Based on 1795cc of liquid cooled twin, power seemingly starts at about 500 rpm and continues unabated until the rev limiter kicks in. When you’re on the gas, each upshift causes the bike to lurch hard and you can actually feel the bike twist in efforts to get that power to the ground. Torque is so plentiful (max claimed of 120 lb-ft at 3500 rpm) that you could start from a standstill in third with little prodding and the bike would chug along happily or, at a twist of the throttle, take you to 140km/h before the rev limiter finally brings you back to reality. Slapping it up to fifth gear and the bike lopes along at a very relaxed pace but then hit the throttle at 120km/h and off you go again.
Even two-up, the effect is very pleasurable. It’s the first bike I rode where I could upshift to pass on the highway. Hammering it in first and on occasion, hard one-two shifts, and the giant bias ply rear tire would spin and squeal. Although the long wheelbase keeps it all in check, getting hard on the gas around slow corners can cause the rear to break loose.
The fuel injection performs flawlessly cold, hot, fast, slow and under abrupt throttle closing. Even vibration is non-existent due to a dual-pin crank, two counterbalancers and rubber mounting of the motor.
IN THE WIND
|Haven’t we seen this before?|
So if you read between the lines, you can see I really like the motor. The only downside is that it made me realise just how un-aerodynamic I have become. I hung on valiantly till 190km/h (at CMG’s secret test facility) before visions of those stuntmen that walk on airplane wings (with little goggles and jowls blowing freely in the wind) made me come to my senses.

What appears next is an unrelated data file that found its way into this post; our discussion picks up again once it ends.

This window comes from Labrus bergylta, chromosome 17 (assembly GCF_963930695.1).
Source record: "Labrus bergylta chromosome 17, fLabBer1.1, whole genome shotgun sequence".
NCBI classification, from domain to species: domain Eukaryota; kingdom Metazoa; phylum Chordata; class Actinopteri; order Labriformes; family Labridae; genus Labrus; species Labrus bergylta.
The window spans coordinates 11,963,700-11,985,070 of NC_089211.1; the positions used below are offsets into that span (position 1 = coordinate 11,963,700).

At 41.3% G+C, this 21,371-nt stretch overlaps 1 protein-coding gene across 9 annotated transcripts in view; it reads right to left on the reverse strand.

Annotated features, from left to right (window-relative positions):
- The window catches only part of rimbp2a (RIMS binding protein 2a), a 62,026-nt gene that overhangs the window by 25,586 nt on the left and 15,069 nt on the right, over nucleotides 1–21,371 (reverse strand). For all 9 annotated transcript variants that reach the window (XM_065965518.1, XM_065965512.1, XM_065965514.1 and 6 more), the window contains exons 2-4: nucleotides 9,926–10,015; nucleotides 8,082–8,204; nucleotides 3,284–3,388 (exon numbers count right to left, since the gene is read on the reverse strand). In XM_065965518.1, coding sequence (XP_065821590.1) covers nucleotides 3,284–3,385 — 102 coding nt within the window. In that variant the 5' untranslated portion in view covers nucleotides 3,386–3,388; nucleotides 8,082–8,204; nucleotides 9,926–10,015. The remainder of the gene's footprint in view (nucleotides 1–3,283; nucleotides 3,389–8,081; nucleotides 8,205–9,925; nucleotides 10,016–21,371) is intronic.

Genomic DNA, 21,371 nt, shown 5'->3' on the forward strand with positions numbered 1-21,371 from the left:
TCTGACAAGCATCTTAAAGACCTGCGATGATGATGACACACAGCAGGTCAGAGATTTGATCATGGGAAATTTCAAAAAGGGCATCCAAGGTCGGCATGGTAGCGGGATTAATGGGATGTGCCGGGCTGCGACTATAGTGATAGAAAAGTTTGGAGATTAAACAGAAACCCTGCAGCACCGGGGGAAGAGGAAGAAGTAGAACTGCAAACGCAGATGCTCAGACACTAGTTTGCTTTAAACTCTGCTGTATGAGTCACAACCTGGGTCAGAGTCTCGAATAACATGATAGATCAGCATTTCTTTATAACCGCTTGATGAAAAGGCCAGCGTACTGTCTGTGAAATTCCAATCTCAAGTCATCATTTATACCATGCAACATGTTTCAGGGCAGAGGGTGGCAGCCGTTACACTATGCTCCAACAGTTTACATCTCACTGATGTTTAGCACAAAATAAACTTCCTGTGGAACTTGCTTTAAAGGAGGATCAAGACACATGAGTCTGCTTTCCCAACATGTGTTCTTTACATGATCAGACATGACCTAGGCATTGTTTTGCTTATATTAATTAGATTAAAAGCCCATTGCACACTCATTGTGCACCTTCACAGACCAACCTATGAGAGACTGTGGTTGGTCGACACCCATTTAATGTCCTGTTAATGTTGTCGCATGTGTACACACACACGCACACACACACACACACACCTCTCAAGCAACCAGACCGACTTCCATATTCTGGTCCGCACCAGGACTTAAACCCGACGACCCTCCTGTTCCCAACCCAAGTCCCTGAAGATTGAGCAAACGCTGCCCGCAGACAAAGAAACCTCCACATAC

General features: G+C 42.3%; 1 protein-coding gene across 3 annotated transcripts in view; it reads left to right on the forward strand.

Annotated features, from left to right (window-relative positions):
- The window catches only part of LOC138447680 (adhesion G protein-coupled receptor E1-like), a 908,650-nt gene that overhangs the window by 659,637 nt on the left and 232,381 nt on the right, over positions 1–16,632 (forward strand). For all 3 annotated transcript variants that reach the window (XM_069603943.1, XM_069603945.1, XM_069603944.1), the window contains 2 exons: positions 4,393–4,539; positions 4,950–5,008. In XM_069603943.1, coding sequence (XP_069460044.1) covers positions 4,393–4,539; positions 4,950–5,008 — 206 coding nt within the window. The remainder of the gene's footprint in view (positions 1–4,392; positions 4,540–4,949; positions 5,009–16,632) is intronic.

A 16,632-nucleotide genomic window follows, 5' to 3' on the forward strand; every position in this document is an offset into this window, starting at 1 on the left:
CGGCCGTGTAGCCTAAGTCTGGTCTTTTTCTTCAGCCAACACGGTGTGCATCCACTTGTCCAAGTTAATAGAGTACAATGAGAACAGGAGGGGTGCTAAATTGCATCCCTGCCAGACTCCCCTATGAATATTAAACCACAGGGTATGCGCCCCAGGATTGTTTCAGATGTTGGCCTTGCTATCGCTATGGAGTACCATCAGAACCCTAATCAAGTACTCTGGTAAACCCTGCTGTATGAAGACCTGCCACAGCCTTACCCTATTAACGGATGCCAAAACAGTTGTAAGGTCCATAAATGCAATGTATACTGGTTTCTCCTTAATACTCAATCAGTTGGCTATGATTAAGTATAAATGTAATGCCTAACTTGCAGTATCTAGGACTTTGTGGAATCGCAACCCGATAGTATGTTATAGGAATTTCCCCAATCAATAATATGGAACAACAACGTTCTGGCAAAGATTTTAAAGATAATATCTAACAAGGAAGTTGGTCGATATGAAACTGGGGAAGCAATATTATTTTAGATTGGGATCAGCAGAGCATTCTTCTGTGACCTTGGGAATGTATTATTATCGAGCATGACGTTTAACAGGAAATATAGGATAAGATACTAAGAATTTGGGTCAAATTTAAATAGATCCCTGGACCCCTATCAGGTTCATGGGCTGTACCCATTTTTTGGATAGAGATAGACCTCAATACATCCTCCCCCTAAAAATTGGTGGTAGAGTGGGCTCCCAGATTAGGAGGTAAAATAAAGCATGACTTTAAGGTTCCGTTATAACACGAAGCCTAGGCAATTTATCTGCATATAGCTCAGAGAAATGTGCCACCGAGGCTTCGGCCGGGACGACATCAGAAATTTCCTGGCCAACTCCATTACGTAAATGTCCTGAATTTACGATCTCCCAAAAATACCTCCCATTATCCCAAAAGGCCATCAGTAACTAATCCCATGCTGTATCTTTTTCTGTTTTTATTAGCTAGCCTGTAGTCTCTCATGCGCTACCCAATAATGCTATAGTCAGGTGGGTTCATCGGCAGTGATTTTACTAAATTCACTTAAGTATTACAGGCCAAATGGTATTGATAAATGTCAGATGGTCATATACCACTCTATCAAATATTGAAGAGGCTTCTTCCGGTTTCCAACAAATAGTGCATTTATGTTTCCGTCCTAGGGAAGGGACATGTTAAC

The 1800S is muffled by two stylish pipes, a welcomed styling departure from the larger single can found on the C version, and the system remains stealthly quiet from idle to stupid speed.
The S is also 35lbs heavier then the already lardy C model and there is a price to pay. While handling was praised on the C model, the increased front tire size and a switch to bias ply, forced me to have a greater awareness of the entry speed that I approached corners with. I also found it hard to cut a graceful arc in corners, often causing me to adjust my line mid corner, especially during big, fast sweepers. It’s a bit of a handful, even just to park in the garage. Despite that, a 27.3″ seat height allows all but those who have wrecked their knees from years of ballet and exhausting modern dance to feel comfortable.
On the road, this thing has substance. It’s long, with a 67.5″ wheelbase. That ties it with Harley’s V-Rod for the coveted ‘Biggest Wheelbase’ award, and translates to is profound straight line stability. Couple that to the heft of a claimed weight of 739 lbs, and I swear semi-trailers were being buffeted by me..